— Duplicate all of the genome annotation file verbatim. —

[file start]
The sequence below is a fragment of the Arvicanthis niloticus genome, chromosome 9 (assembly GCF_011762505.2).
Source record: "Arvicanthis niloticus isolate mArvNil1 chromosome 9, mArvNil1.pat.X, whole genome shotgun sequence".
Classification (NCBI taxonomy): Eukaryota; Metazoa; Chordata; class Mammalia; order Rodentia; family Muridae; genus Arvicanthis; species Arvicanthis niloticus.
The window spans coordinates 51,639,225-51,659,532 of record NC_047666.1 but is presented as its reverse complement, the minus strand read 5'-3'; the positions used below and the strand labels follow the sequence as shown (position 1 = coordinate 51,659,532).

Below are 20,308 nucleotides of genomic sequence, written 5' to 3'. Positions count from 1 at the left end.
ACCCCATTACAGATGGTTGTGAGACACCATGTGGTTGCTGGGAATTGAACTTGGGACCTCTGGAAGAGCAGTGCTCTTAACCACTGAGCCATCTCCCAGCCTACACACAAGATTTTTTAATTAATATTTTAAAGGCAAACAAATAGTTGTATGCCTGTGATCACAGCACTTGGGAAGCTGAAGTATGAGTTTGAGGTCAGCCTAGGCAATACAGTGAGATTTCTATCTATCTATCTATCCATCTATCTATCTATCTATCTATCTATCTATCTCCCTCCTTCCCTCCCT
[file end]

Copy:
The sequence below is a fragment of the Arvicanthis niloticus genome, chromosome 9 (assembly GCF_011762505.2).
Source record: "Arvicanthis niloticus isolate mArvNil1 chromosome 9, mArvNil1.pat.X, whole genome shotgun sequence".
Classification (NCBI taxonomy): Eukaryota; Metazoa; Chordata; class Mammalia; order Rodentia; family Muridae; genus Arvicanthis; species Arvicanthis niloticus.
The window spans coordinates 51,639,225-51,659,532 of record NC_047666.1 but is presented as its reverse complement, the minus strand read 5'-3'; the positions used below and the strand labels follow the sequence as shown (position 1 = coordinate 51,659,532).

Below are 20,308 nucleotides of genomic sequence, written 5' to 3'. Positions count from 1 at the left end.
ACCCCATTACAGATGGTTGTGAGACACCATGTGGTTGCTGGGAATTGAACTTGGGACCTCTGGAAGAGCAGTGCTCTTAACCACTGAGCCATCTCCCAGCCTACACACAAGATTTTTTAATTAATATTTTAAAGGCAAACAAATAGTTGTATGCCTGTGATCACAGCACTTGGGAAGCTGAAGTATGAGTTTGAGGTCAGCCTAGGCAATACAGTGAGATTTCTATCTATCTATCTATCCATCTATCTATCTATCTATCTATCTATCTATCTCCCTCCTTCCCTCCCT